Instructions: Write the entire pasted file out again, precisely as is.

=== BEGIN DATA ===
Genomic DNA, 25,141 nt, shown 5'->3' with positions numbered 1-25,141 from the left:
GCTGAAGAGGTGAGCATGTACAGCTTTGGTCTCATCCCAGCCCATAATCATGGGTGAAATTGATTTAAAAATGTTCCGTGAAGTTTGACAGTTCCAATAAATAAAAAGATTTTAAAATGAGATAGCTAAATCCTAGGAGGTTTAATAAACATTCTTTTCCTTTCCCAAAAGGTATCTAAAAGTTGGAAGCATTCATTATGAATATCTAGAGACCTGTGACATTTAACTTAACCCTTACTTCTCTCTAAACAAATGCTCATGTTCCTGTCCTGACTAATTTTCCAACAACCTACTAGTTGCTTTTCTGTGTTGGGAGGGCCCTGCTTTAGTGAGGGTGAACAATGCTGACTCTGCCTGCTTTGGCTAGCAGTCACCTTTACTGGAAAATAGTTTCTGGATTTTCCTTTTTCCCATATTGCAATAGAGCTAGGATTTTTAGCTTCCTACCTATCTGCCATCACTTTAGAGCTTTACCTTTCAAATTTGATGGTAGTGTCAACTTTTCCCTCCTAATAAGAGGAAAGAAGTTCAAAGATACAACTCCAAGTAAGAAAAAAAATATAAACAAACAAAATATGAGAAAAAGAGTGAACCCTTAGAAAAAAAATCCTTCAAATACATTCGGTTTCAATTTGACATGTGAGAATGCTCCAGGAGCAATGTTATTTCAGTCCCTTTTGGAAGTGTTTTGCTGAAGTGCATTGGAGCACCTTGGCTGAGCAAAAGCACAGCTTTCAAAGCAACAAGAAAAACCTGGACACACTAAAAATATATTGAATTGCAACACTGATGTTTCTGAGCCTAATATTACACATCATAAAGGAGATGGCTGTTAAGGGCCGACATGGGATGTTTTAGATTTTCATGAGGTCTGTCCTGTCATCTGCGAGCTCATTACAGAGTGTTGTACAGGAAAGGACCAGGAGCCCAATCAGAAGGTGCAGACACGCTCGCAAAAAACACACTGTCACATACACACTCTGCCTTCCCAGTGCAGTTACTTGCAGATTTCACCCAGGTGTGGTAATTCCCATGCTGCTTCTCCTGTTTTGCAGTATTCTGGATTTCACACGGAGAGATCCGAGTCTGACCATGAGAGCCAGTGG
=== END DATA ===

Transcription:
Genomic DNA, 25,141 nt, shown 5'->3' with positions numbered 1-25,141 from the left:
GCTGAAGAGGTGAGCATGTACAGCTTTGGTCTCATCCCAGCCCATAATCATGGGTGAAATTGATTTAAAAATGTTCCGTGAAGTTTGACAGTTCCAATAAATAAAAAGATTTTAAAATGAGATAGCTAAATCCTAGGAGGTTTAATAAACATTCTTTTCCTTTCCCAAAAGGTATCTAAAAGTTGGAAGCATTCATTATGAATATCTAGAGACCTGTGACATTTAACTTAACCCTTACTTCTCTCTAAACAAATGCTCATGTTCCTGTCCTGACTAATTTTCCAACAACCTACTAGTTGCTTTTCTGTGTTGGGAGGGCCCTGCTTTAGTGAGGGTGAACAATGCTGACTCTGCCTGCTTTGGCTAGCAGTCACCTTTACTGGAAAATAGTTTCTGGATTTTCCTTTTTCCCATATTGCAATAGAGCTAGGATTTTTAGCTTCCTACCTATCTGCCATCACTTTAGAGCTTTACCTTTCAAATTTGATGGTAGTGTCAACTTTTCCCTCCTAATAAGAGGAAAGAAGTTCAAAGATACAACTCCAAGTAAGAAAAAAAATATAAACAAACAAAATATGAGAAAAAGAGTGAACCCTTAGAAAAAAAATCCTTCAAATACATTCGGTTTCAATTTGACATGTGAGAATGCTCCAGGAGCAATGTTATTTCAGTCCCTTTTGGAAGTGTTTTGCTGAAGTGCATTGGAGCACCTTGGCTGAGCAAAAGCACAGCTTTCAAAGCAACAAGAAAAACCTGGACACACTAAAAATATATTGAATTGCAACACTGATGTTTCTGAGCCTAATATTACACATCATAAAGGAGATGGCTGTTAAGGGCCGACATGGGATGTTTTAGATTTTCATGAGGTCTGTCCTGTCATCTGCGAGCTCATTACAGAGTGTTGTACAGGAAAGGACCAGGAGCCCAATCAGAAGGTGCAGACACGCTCGCAAAAAACACACTGTCACATACACACTCTGCCTTCCCAGTGCAGTTACTTGCAGATTTCACCCAGGTGTGGTAATTCCCATGCTGCTTCTCCTGTTTTGCAGTATTCTGGATTTCACACGGAGAGATCCGAGTCTGACCATGAGAGCCAGTGG